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Restorative Justice program drastically lowers days lost to suspensions in LAUSD

Mike Szymanski | March 24, 2016

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Days lost to suspensions have dropped 92 percent.

LA Unified posted a 92 percent decrease in the number of days lost to suspensions as a result of its Restorative Justice program and the district’s new approach to discipline.

In the 2007-2008 school year, a total of 74,765 days were lost to suspensions, but that number plummeted to 6,221 in the 2014-2015 school year, according to a report issued last week to the Successful School Climate committee of the LA Unified school board. Expulsions were down by nearly half, from 141 in 2011-2012 to only 77 in 2014-2015, according to the district data.

“This is incredible news, and it shows that our approach to Restorative Justice and a new look at discipline is working, even though there were many people who were very skeptical about it,” board member Monica Garcia told LA School Report. Garcia, who chairs the committee and sponsored the program, added, “We want to get this to all the schools as soon as we can.”

The district voted in 2013 to bring Restorative Justice into all schools by 2020. The data now show that the plan is working, according to Associate Superintendent of School Operations Earl Perkins.


Earl Perkins introduces the 45 Restorative Justice teachers.

“We are aggressively training school site staff to implement this in more sites,” said Perkins, who asked the 45 full-time Restorative Justice teachers to stand at the board meeting. They started off working at 150 schools (paid for by Local Control Funding Formula money) and now have trained staff at 423 schools (nearly one-third of all district schools). “These are still baby steps, nothing can be fixed overnight,” he said.

Other district teachers and staff remain skeptical, because ultimately the new approach makes it harder to remove problematic students from the classroom. Keeping students in class, however, saves the district money that would be lost if they don’t attend.

“When this thing first unrolled there was a lot of skepticism, especially on our end,” LA Unified police chief Steve Zipperman said to the teachers. “These numbers we are seeing here would not be possible without your involvement. The data show it’s working.”


Suspensions and referrals over the past four years.

Restorative Justice has been catching on across the country, particularly in urban areas, and takes an approach to discipline that moves away from punishment. It involves restoring a sense of harmony and well-being for those affected by a hurtful act and provides families, schools and communities a way to solve problems as opposed to the student being tagged as the problem that adults must fix.

“We have stopped sending kids home,” Garcia said. “We understood when we started this that we helped create a better solution, there was more learning and guess what? Our budgets were better.”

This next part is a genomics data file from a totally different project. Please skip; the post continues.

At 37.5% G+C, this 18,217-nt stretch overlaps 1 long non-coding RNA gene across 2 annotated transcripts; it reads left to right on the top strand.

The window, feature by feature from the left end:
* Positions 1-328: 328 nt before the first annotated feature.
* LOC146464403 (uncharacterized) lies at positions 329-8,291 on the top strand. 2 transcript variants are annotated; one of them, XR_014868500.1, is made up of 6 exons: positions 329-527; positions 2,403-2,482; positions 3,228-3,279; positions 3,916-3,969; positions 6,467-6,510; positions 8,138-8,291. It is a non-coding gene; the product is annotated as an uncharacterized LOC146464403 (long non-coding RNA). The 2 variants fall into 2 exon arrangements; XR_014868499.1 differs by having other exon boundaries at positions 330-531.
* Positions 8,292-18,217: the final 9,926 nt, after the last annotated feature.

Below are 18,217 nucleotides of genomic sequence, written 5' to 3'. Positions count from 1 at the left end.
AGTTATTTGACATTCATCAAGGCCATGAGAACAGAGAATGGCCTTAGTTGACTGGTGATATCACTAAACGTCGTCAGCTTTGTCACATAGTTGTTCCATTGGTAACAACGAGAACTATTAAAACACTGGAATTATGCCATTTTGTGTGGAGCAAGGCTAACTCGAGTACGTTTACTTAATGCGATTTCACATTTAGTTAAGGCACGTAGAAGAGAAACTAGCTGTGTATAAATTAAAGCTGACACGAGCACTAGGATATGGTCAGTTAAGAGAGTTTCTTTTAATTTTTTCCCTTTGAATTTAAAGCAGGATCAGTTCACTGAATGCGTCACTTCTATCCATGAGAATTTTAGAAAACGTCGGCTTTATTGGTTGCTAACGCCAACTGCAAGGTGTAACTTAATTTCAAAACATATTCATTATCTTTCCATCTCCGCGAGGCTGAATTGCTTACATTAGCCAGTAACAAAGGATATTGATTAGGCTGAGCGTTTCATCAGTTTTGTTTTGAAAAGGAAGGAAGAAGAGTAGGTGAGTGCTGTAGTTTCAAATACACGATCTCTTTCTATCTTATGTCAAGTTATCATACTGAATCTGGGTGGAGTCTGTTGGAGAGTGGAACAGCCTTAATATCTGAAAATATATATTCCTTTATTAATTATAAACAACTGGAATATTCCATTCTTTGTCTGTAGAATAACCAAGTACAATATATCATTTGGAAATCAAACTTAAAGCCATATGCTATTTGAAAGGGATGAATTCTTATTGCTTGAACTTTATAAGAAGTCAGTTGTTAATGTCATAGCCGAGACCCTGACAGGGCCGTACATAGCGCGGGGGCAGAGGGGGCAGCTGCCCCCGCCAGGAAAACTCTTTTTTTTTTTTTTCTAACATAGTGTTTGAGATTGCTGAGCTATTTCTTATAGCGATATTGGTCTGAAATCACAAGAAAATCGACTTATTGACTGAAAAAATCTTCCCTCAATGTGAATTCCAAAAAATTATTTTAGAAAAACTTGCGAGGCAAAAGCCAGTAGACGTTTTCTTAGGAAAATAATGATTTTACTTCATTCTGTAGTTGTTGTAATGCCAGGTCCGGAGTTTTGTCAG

Four students from University High School talked about their experience with Restorative Justice along with Principal Eric Davidson, who said suspensions dropped from 22 to zero in just a year. “A lot of it has to do with just listening,” Davidson said.

Student Brian Brass said he didn’t believe the program would work, and when someone stole personal items from gym lockers while his team was running track, Brass said he was angry. “I thought it would not work and thought it was like everyone coming together and holding hands and all, but going through the program made me understand that the person has problems and what they’re going through,” Brass said. “It was amazing how this program worked.”

DeJuan Shelton Brian Brass University High

DeJuan Shelton and Brian Brass from University High.

He said that before going through the program, “I wanted to be judge, jury and executioner,” but he said he realized the culprit’s situation and “that he comes from hard times.”

Fellow teammate DeJuan Shelton said he thought things would turn out poorly but was able to sit down and listen. “To hear [the person who stole from them] being honest really opened my eyes to why people do what they do,” Shelton said.

The students said that some of their teachers are still not on board with the Restorative Justice practices, and others seem resistant.

But Deborah Brandy, discipline foundation policy and restorative justice coordinator for the district, said, “We are doing better, absolutely. Are the students staying in class? Absolutely!”

Garcia added, “Hearing these students tell their stories is the best part of the job. You can see and hear what’s working directly from their mouths, and that’s great.”

This week, an article in Cabinet Report noted restorative justice techniques may also boost school climate by strengthening relationships between students and teachers, according to a recent study.

The report, “Restorative Justice in U.S. Schools,” from WestEd, found that in 70 percent of cases, teachers’ respect for students improved, and in 75 percent, students’ respect for teachers increased.

Overall, approximately 70 percent of participants saw a reduction in suspensions and an improvement in the overall climate at their schools, and almost 60 percent reported increased academic achievement. Many said it was too early in the implementation process to be able to report results.

WestEd’s report is based on 169 surveys and 18 interviews across 18 states, including California. Many of the respondents, who practice restorative justice techniques at their schools, were teachers, counselors, assistant principals, social workers and school psychologists – the majority of who had less than 10 years’ experience in leading restorative exercises.

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